One more week of Dr. Seuss & Me camp this summer. One more week of precious barefooted pre-school fun. One more week of chiclet teeth smile and bird chirp voices. One more week of rhymes that don't rhyme to match mine, early readers finding a new word, beginning writers spelling a new word. One more week of Seussical creations made by small hands with wondrous minds.
The hippie stuff stuck. It must of been the sesame honey treats.
Lynnette Shelley and I did it! We made it through heat, humidity, rain, my purple hair (why did I think that was going to work?) and had a wonderful first Chester County Studio Tour 2015 together.
It would be terribly unfair to forget my faithful helpers: Miriam Dages, Amanda Williams and my husband, Erik Hoet. Miriam helped clean the studio and house for visitors, offered general encouragement and was available to help set up, shop and do all the gofer stuff that just wears a person out if you do it alone. Amanda did similar duties but she sort of drew a short straw: the poor thing has horrible allergies and got to "plant" signs with me. The day was a windy one and I thought she was going to sneeze herself out of her skin.
My husband got to help with trimming trees, hauling branches, the last bits of mulching, mowing and other husbandly chores. I'm sure he did stuff I didn't even know that he did because it's just what husbands do.
Garden Thyme is the nursery less than a mile down the street from me where I get my plantings and mulch from. There support in allowing me to post signs, literature and advice in choosing the best plants was wonderful. The encouragement was great, too! Lenape Pizza also let me post signs and literature.
Thanks to Pete's Produce. The strawberries got raves and the watermelon soup I made from their produce was demolished by the end of the weekend.
This was my first year as a host studio and I would love to thank each of my neighbors who took the time to come and say hi, purchase something, cheerfully offered their lawn and driveway to parking and increased traffic and offered assistance putting items away on Sunday.
So many people took advantage of both days of the Chester County Studio Tour. Imagine that! Living in an area rich enough in art where an entire weekend isn't enough time to do more than scratch the surface and you have to plan your time this year for next year. I heard it over and over: well, last year we did the borough so this year we are doing the northern part and you were on the way or you are our neighbor so we are stopping here but then we are of to X, tomorrow is Y.
The Chester County Studio Tour is always the weekend after Mother's Day. Mark your calendar now, go to www.chestercountystudiotour.com and sign up for an email reminder or go to facebook.
A couple more days until Chester County Studio Tour 2015 will finally be here. May 16 & 17 seemed so far away and now it's here. In a couple days, my guest artist Lynnette Shelley and I will be showing our work to a couple hundred people we were just waiting to get to know.
I am grateful for the assistance of young friends with seemingly boundless energy and enthusiasm. They have helped move furniture, sweep, clean, plant signs and have been just generally encouraging.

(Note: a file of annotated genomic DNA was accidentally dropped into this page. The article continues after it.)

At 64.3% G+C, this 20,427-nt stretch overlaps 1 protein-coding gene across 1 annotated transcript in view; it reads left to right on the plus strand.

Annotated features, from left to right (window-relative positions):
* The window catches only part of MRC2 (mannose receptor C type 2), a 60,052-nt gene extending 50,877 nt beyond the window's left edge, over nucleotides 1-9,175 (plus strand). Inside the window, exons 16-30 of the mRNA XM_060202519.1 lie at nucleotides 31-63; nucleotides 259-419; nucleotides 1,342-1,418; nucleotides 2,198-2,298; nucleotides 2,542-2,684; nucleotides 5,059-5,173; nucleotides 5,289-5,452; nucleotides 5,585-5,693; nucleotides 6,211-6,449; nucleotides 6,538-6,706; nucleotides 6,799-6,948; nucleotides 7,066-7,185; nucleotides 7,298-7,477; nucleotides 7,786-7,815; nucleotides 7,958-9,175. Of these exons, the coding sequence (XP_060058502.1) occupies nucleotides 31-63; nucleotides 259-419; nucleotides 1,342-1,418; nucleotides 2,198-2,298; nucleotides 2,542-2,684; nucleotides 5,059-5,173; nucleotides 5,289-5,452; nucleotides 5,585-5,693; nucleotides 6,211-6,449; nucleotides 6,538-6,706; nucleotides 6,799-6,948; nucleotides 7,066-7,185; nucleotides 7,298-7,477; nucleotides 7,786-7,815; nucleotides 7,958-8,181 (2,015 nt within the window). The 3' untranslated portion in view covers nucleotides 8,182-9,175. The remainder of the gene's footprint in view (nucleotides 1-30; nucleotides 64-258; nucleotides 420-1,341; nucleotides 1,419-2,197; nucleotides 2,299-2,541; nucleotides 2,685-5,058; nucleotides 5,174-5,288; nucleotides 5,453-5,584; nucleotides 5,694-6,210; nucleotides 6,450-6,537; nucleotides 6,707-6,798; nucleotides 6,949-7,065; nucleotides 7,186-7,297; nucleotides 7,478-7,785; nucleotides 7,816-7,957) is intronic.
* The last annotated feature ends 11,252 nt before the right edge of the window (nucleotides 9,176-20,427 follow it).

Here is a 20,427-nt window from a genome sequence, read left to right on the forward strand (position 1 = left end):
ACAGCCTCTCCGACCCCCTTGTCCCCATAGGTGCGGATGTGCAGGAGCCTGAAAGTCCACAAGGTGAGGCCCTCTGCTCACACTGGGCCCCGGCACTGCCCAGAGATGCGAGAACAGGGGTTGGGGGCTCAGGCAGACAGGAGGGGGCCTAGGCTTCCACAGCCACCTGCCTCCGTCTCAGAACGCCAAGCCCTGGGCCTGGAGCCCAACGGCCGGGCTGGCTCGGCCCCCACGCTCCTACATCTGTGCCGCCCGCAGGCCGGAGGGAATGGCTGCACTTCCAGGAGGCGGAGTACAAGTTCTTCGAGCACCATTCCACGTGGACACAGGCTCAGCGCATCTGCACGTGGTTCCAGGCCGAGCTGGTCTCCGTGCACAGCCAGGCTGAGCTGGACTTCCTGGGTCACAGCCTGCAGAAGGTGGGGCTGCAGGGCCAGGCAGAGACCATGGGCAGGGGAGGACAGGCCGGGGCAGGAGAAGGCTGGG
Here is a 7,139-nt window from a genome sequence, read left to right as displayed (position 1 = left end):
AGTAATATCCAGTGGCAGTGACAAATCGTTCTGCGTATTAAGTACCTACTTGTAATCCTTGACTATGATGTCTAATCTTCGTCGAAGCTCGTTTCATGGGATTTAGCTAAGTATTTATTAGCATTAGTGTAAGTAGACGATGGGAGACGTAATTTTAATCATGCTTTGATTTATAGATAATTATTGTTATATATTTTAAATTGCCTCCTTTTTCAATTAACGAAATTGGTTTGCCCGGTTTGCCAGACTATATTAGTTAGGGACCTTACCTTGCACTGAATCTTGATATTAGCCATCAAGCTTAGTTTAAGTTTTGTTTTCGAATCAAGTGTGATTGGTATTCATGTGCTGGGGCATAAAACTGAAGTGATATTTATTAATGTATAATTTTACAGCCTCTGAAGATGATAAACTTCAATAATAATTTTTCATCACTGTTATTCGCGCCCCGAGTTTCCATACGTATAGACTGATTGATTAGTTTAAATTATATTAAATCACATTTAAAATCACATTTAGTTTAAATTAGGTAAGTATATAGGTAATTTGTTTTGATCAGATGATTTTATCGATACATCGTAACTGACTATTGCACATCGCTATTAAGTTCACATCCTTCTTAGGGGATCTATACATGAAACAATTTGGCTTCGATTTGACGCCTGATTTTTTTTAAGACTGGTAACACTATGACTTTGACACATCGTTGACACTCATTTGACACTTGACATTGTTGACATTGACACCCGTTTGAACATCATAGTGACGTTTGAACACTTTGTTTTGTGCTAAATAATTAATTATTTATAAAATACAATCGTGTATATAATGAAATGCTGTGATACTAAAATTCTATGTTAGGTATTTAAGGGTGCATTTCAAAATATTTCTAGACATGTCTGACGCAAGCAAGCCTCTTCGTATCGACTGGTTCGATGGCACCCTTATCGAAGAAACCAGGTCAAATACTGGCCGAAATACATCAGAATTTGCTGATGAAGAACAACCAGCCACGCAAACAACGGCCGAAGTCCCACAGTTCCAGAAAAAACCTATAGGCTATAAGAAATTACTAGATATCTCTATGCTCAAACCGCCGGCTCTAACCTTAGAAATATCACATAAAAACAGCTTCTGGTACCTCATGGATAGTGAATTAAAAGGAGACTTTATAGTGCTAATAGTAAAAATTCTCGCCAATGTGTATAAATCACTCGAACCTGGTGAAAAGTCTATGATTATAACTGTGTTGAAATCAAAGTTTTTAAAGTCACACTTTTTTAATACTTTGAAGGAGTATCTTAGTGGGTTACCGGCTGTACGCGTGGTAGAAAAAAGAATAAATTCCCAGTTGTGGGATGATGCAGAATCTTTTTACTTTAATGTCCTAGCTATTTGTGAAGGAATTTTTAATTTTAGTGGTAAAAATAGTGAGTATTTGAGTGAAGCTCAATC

Today, we planted signs directing you to Studio #36. If you need directions to the studio, go to www.chestercountystudiotour.com to download the maps, get the address and find the best way to visit a number of studios in the most effective way. They are divided by Northern and Southern as well as by type of art. Or you can just flip a coin and choose that way. I don't think you can actually go wrong!
Remember that the County Collector's are available at 10 am. Once the item is sold, it's sold. Of course, you are then more than welcome to buy the next thing that strikes your fancy!
Lynnette and I both have our County Collector item but teamed up to make our own collaborative work based on Goliath beetles that is sold as a set.
The mulch is down, flowers are planted, whatever weeds grow between now and Saturday are probably safe. The cookies are locked in the pantry and I will be getting the strawberries tomorrow.
If you are too far away to make it, thanks for looking and thanks for cheering me on when I've been tired. If you plan on coming and things take a turn down another road, I get it. If you show up, you are most welcome and we hope we can make it a great experience for you.
Chester County Studio Tour is on facebook and at www.chestercountystudiotour.com in case I missed something.
I thought that knowing how to make a teapot in ceramics would be helpful in making a sculptural, non-functional teapot using eggshell and "parts".
I don't know why I always think things like that.
Perhaps it's sunny optimism. Confidence in my abilities. Blind hope.
It would have been much simpler to have made the pictured teapot out of clay. All of the parts would have been the same material and I could have attached them with the same material: clay. But that's not how mixed media art works. It's what makes it interesting and challenging and works your mind. How the hell do I make something look like the real thing when it isn't?
Not to mention the fact that I derailed myself by not following my own plan when it came to the painting. I'm am exceedingly grateful that it turned out just fine and that the theme still showed itself. It might even be better than I had intended.